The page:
By Anne Louise Mahoney, Editor

Canadian astronaut Chris Hadfield recently published a book for children called The Darkest Dark. It turns out that this intrepid spaceman was once afraid of the dark! It’s only when he sees the moon landing on TV that he understands that space – the darkest dark of all – is amazing and beautiful, and he is able to face his fear.

Today we celebrate the feast of St. John of the Cross – 16th-century Spanish mystic, reformer of the Carmelite order, theologian, spiritual teacher and poet. Imprisoned for his efforts at reforming his religious order, John experienced a time of great personal darkness. His own “darkest dark” was an echo of Christ dying on the cross.

But John’s story, like Christ’s, does not end there. Darkness gives way to light, and death leads to new life. Alone in his cell, John finds himself creating poems celebrating his oneness with God.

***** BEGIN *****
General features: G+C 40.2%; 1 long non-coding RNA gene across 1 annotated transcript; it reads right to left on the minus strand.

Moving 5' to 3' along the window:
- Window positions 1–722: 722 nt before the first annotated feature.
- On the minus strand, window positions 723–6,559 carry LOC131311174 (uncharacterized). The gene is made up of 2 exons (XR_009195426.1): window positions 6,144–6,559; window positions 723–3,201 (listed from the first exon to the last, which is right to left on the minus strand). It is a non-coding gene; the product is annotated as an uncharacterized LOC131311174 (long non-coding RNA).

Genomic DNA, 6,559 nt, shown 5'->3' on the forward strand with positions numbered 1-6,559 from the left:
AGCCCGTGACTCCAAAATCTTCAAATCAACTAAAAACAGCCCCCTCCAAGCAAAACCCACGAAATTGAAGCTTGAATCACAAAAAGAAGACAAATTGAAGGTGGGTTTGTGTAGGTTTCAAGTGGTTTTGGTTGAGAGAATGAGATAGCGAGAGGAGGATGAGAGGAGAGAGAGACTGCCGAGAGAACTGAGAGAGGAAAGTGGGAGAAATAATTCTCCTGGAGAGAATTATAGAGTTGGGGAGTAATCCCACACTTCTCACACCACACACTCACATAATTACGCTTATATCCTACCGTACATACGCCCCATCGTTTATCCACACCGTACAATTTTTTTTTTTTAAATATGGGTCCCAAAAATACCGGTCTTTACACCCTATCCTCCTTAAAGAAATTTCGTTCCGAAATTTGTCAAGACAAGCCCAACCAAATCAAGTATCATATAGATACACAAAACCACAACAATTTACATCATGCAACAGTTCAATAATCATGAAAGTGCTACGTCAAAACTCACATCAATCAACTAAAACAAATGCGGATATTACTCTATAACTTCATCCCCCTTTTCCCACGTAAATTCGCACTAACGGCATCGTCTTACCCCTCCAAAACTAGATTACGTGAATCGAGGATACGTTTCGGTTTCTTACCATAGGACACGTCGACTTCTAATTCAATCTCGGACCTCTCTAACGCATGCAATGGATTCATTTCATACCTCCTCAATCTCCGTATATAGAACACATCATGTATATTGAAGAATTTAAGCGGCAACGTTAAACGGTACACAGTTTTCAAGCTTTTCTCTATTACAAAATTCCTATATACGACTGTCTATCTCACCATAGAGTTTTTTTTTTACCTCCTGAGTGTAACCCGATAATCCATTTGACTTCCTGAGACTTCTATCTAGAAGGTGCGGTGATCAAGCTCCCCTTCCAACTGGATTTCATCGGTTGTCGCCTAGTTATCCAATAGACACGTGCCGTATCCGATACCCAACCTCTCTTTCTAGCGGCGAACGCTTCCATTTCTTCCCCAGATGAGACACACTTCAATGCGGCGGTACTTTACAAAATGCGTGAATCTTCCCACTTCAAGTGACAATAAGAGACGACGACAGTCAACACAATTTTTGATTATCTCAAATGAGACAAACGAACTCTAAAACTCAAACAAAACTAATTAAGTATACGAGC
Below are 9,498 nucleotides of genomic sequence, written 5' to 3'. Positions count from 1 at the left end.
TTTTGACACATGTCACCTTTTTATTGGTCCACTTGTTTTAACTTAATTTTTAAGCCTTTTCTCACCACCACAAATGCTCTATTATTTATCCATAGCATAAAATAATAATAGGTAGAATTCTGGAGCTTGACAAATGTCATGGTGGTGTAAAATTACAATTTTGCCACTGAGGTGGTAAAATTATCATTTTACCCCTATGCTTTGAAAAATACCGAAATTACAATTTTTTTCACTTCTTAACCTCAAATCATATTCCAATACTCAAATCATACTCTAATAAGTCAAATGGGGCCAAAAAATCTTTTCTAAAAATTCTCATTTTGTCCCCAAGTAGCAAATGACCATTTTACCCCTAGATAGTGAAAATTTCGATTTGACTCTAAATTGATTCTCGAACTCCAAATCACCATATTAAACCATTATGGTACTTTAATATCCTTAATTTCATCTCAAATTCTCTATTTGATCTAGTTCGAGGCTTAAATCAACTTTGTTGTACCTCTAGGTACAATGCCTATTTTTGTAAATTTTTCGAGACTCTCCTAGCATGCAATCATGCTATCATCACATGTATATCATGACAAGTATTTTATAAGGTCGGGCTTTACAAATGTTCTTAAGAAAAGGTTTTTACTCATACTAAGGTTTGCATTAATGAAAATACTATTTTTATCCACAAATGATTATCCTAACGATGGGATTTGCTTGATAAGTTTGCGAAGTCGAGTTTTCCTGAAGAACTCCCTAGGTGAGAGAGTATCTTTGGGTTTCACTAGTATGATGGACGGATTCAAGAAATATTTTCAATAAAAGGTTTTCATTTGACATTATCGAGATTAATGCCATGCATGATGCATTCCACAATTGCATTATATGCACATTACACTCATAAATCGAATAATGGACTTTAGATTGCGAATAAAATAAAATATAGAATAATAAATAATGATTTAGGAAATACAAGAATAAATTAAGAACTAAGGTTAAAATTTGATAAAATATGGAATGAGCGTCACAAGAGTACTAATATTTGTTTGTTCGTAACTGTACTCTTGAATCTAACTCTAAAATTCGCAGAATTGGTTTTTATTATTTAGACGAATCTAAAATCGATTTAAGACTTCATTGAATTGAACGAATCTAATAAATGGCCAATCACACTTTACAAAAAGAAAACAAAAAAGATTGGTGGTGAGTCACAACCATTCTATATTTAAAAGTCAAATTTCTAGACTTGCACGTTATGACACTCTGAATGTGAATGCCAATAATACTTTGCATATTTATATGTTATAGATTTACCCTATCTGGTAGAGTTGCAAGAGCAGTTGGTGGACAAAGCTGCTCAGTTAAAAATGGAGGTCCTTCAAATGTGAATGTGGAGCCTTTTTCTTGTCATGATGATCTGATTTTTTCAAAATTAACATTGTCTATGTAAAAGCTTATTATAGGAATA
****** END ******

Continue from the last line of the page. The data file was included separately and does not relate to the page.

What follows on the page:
He died at age 49 over 400 years ago, and yet his words and example still speak to us today:


That light guided me

More surely than the noonday sun

To the place where He was waiting for me,

Whom I knew well,

A place where none but He appeared.

O, guiding night;

O, night more lovely than the dawn;

O, night that hast united

The Lover with His beloved,

And changed her into her Love.


(from “The Ascent of Mount Carmel,” translated by David Lewis, 1864)

St. John of the Cross, pray for us… in our dark nights of the soul and in our moments of joy and light.

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